Photography is big business these days, and with competition so strong, it can be difficult to differentiate yourself and stand out from the crowd. Because of that, it isn’t always the best photographers that make the most money. Whether you photograph weddings, products or perhaps location shoots such as Kas Villas in Turkey the struggles can all be the same.
Starting out is exciting, the world is your oyster, and getting that first booking is the best feeling in the world, but unless you have your pricing and marketing strategies correct, there will be no consistency and that can make for a very stressful way to make a living.
Seek some professional advice from the start to get your accounts in order and to help with other elements of your business, because it won’t come naturally to everyone.
Many people become a photographer almost by accident, through a passion for photography as an art, and a chance to make a living from their favourite hobby. This may be from photographing landscapes when you are on holiday in a Kas 4 Villas Holiday Rental or perhaps taking images of animals as a child.
Find Others In The Same Boat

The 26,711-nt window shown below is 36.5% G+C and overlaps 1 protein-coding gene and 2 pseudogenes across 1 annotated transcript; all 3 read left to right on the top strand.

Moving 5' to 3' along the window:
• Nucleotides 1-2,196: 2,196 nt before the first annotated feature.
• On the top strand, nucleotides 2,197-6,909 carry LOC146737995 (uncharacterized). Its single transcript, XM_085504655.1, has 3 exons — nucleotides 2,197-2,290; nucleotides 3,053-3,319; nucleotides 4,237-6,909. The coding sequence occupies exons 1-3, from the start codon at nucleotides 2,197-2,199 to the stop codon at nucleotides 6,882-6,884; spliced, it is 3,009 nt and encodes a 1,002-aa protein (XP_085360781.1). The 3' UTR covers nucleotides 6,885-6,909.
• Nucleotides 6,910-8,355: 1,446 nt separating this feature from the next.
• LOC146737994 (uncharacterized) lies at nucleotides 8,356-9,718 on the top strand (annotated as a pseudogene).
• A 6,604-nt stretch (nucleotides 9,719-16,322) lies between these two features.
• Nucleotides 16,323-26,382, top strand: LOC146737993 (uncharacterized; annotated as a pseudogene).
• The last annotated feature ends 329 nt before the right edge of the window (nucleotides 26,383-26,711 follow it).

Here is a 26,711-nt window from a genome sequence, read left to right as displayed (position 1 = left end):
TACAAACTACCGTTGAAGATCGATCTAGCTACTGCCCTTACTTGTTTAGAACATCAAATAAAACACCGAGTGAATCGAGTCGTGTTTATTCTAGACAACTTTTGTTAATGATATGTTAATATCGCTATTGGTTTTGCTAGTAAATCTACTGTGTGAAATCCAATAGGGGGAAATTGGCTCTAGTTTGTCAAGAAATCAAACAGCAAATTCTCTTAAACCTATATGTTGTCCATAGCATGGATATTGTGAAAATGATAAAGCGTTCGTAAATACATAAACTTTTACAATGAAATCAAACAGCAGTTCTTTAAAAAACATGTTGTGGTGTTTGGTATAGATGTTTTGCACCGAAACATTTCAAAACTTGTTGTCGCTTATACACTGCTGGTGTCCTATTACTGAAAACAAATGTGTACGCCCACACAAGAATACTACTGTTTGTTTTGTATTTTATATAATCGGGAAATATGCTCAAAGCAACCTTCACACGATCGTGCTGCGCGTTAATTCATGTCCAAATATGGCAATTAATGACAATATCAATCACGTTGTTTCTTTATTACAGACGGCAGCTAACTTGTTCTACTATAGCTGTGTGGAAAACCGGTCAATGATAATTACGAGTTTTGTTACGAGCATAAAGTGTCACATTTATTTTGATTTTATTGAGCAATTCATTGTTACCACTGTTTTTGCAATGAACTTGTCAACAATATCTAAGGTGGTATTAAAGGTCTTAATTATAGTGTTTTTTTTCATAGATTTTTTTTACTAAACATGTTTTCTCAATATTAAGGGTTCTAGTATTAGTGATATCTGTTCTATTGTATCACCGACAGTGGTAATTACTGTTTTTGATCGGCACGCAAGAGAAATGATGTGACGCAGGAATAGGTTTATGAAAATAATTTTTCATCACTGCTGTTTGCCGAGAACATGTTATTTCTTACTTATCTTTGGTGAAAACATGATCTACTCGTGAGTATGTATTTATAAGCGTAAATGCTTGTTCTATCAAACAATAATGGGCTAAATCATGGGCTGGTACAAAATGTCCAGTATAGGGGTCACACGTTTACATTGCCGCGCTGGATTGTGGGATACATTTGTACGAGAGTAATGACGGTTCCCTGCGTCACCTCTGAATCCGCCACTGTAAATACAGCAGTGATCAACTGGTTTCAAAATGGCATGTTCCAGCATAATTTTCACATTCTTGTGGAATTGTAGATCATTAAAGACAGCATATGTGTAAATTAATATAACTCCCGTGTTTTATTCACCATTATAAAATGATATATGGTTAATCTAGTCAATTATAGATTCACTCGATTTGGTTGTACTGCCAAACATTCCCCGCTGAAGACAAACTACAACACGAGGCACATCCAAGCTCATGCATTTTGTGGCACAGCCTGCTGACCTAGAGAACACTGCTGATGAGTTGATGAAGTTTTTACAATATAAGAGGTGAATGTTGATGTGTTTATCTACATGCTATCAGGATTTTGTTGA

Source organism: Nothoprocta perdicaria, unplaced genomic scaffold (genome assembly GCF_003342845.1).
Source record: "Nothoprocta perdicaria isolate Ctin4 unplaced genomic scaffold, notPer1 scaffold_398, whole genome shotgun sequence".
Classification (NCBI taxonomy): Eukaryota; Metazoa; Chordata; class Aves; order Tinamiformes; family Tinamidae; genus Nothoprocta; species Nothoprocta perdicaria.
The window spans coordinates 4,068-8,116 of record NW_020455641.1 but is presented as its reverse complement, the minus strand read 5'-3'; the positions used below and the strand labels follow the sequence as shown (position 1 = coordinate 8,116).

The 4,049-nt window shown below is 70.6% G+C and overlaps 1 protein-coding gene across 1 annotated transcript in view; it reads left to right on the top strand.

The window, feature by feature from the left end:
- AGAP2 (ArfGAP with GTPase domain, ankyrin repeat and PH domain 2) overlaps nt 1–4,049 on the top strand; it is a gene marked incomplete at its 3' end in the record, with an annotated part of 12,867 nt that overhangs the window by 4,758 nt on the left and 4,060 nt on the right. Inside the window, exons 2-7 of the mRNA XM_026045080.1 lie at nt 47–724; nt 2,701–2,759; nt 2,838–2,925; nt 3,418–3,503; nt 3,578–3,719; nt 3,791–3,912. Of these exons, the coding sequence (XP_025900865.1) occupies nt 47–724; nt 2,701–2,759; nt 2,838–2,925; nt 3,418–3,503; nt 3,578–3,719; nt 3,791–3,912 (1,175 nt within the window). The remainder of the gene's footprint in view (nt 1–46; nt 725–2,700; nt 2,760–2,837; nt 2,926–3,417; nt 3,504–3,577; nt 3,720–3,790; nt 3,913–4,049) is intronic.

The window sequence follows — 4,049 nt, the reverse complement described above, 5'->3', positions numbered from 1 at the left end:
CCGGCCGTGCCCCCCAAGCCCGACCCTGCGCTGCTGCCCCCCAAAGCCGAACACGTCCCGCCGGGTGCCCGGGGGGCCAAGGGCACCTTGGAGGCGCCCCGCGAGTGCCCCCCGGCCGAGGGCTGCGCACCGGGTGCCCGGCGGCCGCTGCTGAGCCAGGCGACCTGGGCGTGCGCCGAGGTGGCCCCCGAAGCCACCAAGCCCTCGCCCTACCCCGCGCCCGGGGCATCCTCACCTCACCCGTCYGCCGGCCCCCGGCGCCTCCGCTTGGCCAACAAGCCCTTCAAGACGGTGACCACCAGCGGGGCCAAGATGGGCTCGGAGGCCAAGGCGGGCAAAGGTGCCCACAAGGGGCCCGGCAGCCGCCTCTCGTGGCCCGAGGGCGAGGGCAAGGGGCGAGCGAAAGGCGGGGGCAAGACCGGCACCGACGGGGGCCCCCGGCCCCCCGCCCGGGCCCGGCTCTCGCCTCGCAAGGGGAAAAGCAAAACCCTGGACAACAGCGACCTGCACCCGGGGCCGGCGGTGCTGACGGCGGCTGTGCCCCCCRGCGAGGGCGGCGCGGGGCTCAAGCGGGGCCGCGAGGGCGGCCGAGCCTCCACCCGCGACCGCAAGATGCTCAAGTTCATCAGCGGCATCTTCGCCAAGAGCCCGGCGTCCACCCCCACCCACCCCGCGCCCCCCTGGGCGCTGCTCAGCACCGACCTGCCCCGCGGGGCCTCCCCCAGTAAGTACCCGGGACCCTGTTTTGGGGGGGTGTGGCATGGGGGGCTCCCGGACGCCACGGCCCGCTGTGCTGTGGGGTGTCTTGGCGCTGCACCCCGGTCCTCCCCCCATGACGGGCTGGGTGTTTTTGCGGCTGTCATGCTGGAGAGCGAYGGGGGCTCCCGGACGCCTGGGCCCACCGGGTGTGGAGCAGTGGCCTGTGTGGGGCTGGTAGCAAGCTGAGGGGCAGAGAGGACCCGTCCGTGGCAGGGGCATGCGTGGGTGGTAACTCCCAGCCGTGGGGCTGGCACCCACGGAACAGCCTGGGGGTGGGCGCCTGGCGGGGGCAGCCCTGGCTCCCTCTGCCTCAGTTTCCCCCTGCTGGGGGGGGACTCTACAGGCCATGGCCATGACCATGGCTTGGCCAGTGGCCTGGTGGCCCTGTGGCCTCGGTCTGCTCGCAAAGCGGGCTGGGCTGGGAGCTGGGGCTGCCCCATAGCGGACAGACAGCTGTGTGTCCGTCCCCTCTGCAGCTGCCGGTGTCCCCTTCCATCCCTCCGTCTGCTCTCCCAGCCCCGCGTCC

Many others who are self employed will have come into the profession through hobbies too – singers, florists etc, so they’ll understand how you are feeling. Get to know them. Join networking groups to meet people in person, and register a Twitter account. Do some local searches for cake designers, hair dressers, even venues, and follow them. Interact, and take advantage of their network of followers.
If money is tight to start off with, negotiate skills swaps – offer some free photography for other suppliers’ websites in return for a link and recommendation for yours. Clients looking for images are looking for reassurance that their ideas are in safe hands,, so once they have chosen a supplier, having easy recommendations for other tried and tested vendors make life simpler for them.
It’s Not All About The Venue
Many photographers think the main thing is becoming a preferred supplier for the main venues in the area. Not only is this a very difficult task, but by focusing all energy on venues, there are so many other smaller associated businesses that are overlooked. Look out for other sole traders who need the partnership or recommendation as much as you do.
Manners Cost Nothing
Be nice and polite to everyone you encounter – you don’t know which of the guests will be getting married next, or which vendor will be asked to recommend a photographer.
Make Time For Marketing
Marketing is all about building relationships. You need to be in it for the long haul. By building time into each day, or setting aside a few hours each week, you can build a habit of making these calls. Get into the right mindset and the 15 minutes you spend catching up on Twitter can actually be helping build your network and your business.
Photography Spark goes into more detail about building a vendor network, and Weddings For A Living looks at relationship building.
Keep your records up to date and remember it is a slow burner. It doesn’t matter how talented you are if you cannot encourage people to hire you!